Saturday, September 02, 2006

Bicycle safety low hanging fruit? Lower traffic speeds!

Do you think I am an oddball for cheering traffic speed enforcment as a way to save bicycle user lives?

Then please check out these short road safety videos (Warning: some of them are a bit upsetting - which is why they are powerful)

Keeping traffic speeds down (especially to 50 km/h or even lower in places that have a lot of bicycles and pedestrians) is one of the key "low hanging fruit" of bicycle safety. It would also make the streets safer and less stressful for everyone.

Slightly lower speeds would save lives even if the LTA NEVER decides to do anything else to help cycling and even if we cannot get ANY road safety messages across to any of those badly behaved bicycle users out there.

And it is low hanging fruit because the traffic police are apparently ALREADY quite keen to do better on speed enforcement, as I mentioned before.

Image from Flikr user
GeKow (some rights reserved)


Chu Wa said...

Thanks for sharing the thoughts. some of the video are shocking but the reality of "car accident" can be even more ugly.
I hope more people will spend sometime to watch the video.
Most people (including me) treats speeding too casually. "+10K is OK", no , it's not OK. But how to detect and how to enforce? It's still a tough challenge.

Anonymous said...

I now drive to work now but I still commute to work once a week.

An extra 10kph is certainly _not_ OK but with such power/weight ratio and stability of the current automobiles, it is simply not even possible to detect that you are 10kph above the speed limit.

I still prefer to take my chances up in the Malaysian rural roads where drivers zooms past me at >80kph but they gave me a lot more space. I have not done that for the last 3 years so I'm not sure how much has changed up north.

What is more important is education. A good read, not necessarily agreeing with all that's written though, is John Forester's "Bicycling". Here in Singapore, many drivers turn a blind eye to cyclists as a road nuisance which is not entirely wrong if you think about the average untrained cyclist treading unsteadily on a weavy track. The average cyclists are simply not armed with the knowledge, skill or even equipment to prevent accidents and neither are the drivers.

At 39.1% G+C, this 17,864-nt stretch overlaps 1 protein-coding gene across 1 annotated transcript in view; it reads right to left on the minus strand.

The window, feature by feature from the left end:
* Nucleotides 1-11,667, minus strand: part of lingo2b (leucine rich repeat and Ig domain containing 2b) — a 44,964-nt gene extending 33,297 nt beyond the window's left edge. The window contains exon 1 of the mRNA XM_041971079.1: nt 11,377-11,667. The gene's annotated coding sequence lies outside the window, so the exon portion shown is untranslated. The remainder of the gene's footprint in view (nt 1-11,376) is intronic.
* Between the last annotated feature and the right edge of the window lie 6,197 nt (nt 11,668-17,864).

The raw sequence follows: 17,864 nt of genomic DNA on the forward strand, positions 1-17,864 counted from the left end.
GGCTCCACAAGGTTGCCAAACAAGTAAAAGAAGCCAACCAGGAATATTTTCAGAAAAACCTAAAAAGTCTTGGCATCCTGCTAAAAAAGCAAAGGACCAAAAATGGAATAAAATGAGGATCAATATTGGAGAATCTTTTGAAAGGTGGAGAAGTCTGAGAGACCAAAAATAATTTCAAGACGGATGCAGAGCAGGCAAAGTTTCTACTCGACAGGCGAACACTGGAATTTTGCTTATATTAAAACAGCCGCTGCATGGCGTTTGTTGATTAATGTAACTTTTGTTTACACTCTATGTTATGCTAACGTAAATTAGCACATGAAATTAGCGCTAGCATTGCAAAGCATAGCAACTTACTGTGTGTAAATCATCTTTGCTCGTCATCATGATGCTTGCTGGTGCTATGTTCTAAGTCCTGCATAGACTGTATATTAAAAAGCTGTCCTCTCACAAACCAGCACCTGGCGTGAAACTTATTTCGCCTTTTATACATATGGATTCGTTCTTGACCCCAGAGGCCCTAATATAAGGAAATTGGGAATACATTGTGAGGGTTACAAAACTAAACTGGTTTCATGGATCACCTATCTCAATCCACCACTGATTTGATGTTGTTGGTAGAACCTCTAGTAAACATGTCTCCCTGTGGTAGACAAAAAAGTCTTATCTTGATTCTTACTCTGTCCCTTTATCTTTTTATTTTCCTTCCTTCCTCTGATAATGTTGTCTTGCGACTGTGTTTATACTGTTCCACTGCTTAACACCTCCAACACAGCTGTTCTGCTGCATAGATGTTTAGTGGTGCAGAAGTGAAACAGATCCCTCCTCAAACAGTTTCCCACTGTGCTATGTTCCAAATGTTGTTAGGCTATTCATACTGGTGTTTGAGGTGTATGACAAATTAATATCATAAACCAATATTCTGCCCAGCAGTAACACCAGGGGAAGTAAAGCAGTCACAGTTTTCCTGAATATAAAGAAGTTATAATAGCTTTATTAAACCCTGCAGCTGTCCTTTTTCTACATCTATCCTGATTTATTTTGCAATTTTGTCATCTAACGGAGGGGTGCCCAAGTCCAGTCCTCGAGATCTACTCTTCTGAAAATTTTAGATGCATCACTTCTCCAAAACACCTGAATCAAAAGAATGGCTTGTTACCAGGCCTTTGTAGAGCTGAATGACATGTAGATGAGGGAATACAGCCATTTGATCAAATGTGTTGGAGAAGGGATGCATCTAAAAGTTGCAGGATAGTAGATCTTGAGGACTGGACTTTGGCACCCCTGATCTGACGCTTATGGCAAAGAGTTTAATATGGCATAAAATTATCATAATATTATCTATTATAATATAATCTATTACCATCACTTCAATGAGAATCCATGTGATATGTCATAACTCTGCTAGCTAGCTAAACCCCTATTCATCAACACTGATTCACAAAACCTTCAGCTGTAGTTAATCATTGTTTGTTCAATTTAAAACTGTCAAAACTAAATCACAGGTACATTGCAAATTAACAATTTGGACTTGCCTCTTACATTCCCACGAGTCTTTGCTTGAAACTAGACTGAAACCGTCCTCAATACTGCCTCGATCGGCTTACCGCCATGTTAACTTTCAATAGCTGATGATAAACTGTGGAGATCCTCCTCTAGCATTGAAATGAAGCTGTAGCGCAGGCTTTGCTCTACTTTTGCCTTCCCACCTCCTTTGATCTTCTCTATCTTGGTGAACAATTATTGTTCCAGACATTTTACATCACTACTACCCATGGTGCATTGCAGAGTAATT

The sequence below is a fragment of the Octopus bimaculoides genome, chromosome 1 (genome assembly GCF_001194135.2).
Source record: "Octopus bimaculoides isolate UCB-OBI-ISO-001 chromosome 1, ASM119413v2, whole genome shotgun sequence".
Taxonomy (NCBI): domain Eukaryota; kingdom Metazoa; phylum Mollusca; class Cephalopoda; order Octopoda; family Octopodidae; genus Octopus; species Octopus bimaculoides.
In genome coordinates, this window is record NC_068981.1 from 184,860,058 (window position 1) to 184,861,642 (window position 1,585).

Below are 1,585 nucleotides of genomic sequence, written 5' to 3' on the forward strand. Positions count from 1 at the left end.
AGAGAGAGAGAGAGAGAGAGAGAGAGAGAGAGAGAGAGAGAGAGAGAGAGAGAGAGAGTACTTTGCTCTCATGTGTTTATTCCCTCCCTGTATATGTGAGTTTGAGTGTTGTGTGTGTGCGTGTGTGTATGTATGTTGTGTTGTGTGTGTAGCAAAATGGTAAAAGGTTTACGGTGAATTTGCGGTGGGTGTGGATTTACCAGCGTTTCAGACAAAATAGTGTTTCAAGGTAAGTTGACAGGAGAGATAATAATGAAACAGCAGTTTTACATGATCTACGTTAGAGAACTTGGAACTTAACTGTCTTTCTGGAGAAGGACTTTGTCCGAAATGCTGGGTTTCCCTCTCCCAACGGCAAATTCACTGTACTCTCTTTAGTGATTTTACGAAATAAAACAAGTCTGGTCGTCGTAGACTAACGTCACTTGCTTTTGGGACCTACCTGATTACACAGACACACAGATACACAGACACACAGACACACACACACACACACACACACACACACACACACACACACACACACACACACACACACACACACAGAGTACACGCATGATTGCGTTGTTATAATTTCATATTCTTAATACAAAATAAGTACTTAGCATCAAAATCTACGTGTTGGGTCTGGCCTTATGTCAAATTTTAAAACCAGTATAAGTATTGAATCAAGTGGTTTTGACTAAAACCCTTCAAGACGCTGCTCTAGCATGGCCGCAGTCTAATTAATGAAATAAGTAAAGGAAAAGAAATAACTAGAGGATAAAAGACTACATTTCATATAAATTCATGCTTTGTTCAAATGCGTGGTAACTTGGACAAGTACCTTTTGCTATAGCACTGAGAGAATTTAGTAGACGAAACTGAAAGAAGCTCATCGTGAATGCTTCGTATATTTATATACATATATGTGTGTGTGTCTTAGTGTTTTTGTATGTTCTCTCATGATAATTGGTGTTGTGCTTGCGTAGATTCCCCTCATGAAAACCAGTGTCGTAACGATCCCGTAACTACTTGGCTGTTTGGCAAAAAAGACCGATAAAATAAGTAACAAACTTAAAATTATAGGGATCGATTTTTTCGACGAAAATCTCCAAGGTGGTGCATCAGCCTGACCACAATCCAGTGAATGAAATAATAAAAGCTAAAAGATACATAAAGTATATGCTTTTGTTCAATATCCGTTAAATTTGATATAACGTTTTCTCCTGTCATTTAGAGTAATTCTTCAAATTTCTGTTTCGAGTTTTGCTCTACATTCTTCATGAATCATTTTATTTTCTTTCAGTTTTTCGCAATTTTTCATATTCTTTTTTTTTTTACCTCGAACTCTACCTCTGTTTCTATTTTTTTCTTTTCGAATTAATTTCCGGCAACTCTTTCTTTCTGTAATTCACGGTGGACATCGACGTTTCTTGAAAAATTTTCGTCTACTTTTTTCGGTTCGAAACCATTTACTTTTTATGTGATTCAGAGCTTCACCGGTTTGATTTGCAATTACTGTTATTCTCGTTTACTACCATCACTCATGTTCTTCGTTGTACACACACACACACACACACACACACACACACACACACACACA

I can be driving at 30kph next to a cyclist who suddenly swerve in front of my car and a serious accident will still ensue. There are no low lying fruits. Safe cycling can only happen when both cyclist and drivers alike acknowledges each other's rights and responsibility as a road user.

Anonymous said...

Corrections... John Forester's book is "Effective Cycling" and not "Bicycling".

Paul Barter said...

Anonymous said "I can be driving at 30kph next to a cyclist who suddenly swerve in front of my car and a serious accident will still ensue. There are no low lying fruits."

I think you miss some important points about speed.

At 30 kph your chances of reacting in time to avoid such an accident are much higher than at 50kph say.

You are also more likely to have noticed the bicycle user in the first place when travelling at a lower speed.

And, EVEN if you do hit him or her without any braking, the severity of the impact will still be much less than at higher speeds. Energy is the square of speed, so energy in a 30kph crash is 1/4 of that of a 60kph crash.

So I still say speed enforcement and designing streets for lower speeds are low hanging fruit in pro-bicycle policy.